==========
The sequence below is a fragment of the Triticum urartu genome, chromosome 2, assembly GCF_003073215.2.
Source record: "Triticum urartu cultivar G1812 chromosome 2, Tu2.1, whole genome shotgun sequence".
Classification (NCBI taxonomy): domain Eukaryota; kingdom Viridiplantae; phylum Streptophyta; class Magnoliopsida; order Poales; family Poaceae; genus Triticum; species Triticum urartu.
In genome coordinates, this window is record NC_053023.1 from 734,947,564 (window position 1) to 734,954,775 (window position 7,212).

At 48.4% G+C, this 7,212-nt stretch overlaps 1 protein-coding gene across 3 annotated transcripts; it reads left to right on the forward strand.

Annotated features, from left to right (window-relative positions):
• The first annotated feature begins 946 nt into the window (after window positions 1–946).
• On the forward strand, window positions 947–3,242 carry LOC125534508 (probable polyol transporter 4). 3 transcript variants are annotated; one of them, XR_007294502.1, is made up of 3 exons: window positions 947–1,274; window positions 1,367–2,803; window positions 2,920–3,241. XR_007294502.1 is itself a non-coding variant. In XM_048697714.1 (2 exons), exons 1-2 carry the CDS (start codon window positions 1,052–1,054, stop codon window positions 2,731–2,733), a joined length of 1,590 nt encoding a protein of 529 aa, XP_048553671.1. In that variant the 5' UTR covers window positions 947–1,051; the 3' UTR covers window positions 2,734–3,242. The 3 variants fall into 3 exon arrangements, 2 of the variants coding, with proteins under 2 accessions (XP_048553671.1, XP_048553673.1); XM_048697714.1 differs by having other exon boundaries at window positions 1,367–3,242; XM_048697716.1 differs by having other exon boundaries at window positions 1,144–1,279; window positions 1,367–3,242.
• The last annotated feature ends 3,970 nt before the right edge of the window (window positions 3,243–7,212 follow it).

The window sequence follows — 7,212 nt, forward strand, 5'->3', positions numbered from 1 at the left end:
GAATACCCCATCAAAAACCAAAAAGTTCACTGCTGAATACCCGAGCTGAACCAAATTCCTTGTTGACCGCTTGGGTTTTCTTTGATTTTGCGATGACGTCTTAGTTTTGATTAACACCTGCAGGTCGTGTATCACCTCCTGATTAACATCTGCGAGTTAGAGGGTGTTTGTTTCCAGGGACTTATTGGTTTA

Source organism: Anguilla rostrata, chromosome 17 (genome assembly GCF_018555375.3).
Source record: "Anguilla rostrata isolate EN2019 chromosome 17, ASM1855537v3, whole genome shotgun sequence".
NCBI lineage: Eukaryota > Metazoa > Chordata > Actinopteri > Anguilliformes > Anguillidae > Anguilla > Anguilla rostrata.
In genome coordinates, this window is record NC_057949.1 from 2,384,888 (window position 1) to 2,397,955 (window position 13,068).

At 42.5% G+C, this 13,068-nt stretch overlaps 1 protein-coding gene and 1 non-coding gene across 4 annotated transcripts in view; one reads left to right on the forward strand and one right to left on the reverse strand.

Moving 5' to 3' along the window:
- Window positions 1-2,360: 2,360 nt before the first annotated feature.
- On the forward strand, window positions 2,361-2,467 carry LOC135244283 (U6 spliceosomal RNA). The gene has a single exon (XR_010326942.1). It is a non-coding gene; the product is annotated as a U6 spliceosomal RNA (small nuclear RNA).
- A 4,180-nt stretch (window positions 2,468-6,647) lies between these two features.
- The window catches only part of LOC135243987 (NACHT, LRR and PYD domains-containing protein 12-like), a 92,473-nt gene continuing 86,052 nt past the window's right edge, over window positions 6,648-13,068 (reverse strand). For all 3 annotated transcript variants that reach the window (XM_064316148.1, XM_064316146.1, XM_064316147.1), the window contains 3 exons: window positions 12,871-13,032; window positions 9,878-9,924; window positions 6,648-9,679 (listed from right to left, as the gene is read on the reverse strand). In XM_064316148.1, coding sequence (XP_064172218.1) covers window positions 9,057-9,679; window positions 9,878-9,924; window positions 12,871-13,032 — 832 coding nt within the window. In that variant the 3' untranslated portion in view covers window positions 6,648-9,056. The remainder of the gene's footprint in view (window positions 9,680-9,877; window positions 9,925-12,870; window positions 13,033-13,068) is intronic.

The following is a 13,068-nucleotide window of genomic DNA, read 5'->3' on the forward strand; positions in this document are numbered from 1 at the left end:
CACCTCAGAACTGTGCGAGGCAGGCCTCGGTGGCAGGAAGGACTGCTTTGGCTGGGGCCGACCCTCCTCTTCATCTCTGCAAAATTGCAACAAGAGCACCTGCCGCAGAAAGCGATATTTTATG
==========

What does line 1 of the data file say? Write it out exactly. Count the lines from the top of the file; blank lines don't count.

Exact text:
The sequence below is a fragment of the Triticum urartu genome, chromosome 2, assembly GCF_003073215.2.